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In one House and out the other 

I'm not going to use this week's space to go into an extended, Dennis Miller-like rant about Florida's election imbroglio. Let me just note my disappointment, however, that (1) the presidential recount wasn't performed live during one of WUPN-TV Channel 65's Florida Lottery telecasts ("Tonight's winning numbers are 3 ... 15 ... Buchanan ... 27 ... ") and (2) Ric Keller was elected to the House of Representatives.

Remember those TV ads in which Keller's opponent, Linda Chapin, was assailed for spending thousands of dollars on "art"? Remember how the spot's narrator spat out that word as if it were the name of a hideous glandular disorder? Somehow, I don't get the impression that we've sent a champion of culture to Capitol Hill. And I sure don't expect Keller to be our go-to guy if we ever want federal funding of a Robert Mapple- thorpe exhibit. But maybe that's just me.

Parliamentary procedure

While Keller was packing his bags for the trip to Washington, Michael Wanzie and Doug Ba'aser were bailing out of "Trailer Trash Tabloid," the Orlando International Fringe Festival hit whose extended revival at the Parliament House was supposed to run every Saturday through Nov. 25. The engagement ended early when Wanzie notified writer/director Lewis Routh that he would not perform the final three shows on the schedule -- speaking, Wanzie says, for his partner as well.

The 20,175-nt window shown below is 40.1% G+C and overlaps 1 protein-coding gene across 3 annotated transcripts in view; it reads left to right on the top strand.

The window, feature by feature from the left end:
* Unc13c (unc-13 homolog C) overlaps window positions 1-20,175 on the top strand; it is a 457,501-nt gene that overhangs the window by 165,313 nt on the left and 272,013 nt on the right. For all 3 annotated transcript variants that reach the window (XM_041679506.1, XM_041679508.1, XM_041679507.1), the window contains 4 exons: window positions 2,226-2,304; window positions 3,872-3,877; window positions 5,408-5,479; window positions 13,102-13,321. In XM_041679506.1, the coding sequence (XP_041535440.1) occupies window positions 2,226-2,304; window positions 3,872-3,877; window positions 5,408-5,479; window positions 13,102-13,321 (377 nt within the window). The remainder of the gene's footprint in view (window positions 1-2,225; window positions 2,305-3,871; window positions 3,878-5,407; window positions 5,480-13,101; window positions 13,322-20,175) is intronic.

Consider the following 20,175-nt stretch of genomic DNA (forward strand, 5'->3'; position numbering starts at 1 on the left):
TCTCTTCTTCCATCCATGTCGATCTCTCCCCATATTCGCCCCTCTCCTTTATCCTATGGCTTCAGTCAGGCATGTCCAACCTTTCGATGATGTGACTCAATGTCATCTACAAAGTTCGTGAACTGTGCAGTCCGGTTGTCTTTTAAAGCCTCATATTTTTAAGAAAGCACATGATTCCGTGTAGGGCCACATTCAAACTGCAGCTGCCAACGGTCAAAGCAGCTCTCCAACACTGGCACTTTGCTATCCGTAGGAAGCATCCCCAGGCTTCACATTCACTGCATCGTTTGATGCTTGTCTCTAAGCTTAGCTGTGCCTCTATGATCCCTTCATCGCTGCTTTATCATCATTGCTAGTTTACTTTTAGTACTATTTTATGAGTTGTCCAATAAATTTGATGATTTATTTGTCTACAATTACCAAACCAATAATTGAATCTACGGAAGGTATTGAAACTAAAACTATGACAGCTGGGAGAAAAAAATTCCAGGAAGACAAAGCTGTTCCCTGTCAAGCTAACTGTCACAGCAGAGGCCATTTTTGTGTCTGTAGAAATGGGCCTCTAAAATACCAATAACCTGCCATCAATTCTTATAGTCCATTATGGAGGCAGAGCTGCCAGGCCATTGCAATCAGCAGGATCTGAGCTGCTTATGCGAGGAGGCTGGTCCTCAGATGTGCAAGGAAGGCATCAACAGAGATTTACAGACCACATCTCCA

The particulars of the pullout are wildly disputed by the involved parties, but the flashpoint was the contract Routh signed with an outside producer to mount an expanded, two-act version of "TTT." According to Routh, Wanzie demanded that he and Ba'aser have "first right of refusal" to perform the two-man show's multiple roles in all future productions; Wanzie counters that he merely sought contractual assurance that the comedy duo would be allowed to audition.

They didn't get it. The unnamed producer, Routh says, is "not interested" in using the actors, and has forbidden Routh from entering into any other written agreements that concern "Trailer Trash Tabloid."

The controversy raises a thorny question: Is "TTT" a Routh product, a Wanzie & Doug vehicle or a bit of both? The pair's established fan base and personas were clearly integral to the show's Orlando success. Ba'aser calls the endeavor a "collaborative effort" from a creative standpoint. (The business end may have been different: "For reasons unknown to myself," he says, "I was continuously not included in important decisions made by the rest of the members of "Trailer Trash."")

Routh, however, retains the writing credit. Though Wanzie feels that his and Ba'aser's input made the performed version "vastly different" from the original script Routh turned in, they never asked to be listed as co-authors.

"We were stupid," Wanzie says, "and you can print that."

"Stupid" isn't the harshest word that's being tossed around. Other terms I've heard include "deceit," "cheat," "lies," "drunk" and "emotional problems." Sounds like the Bush/Gore race, all right.

Inferior woods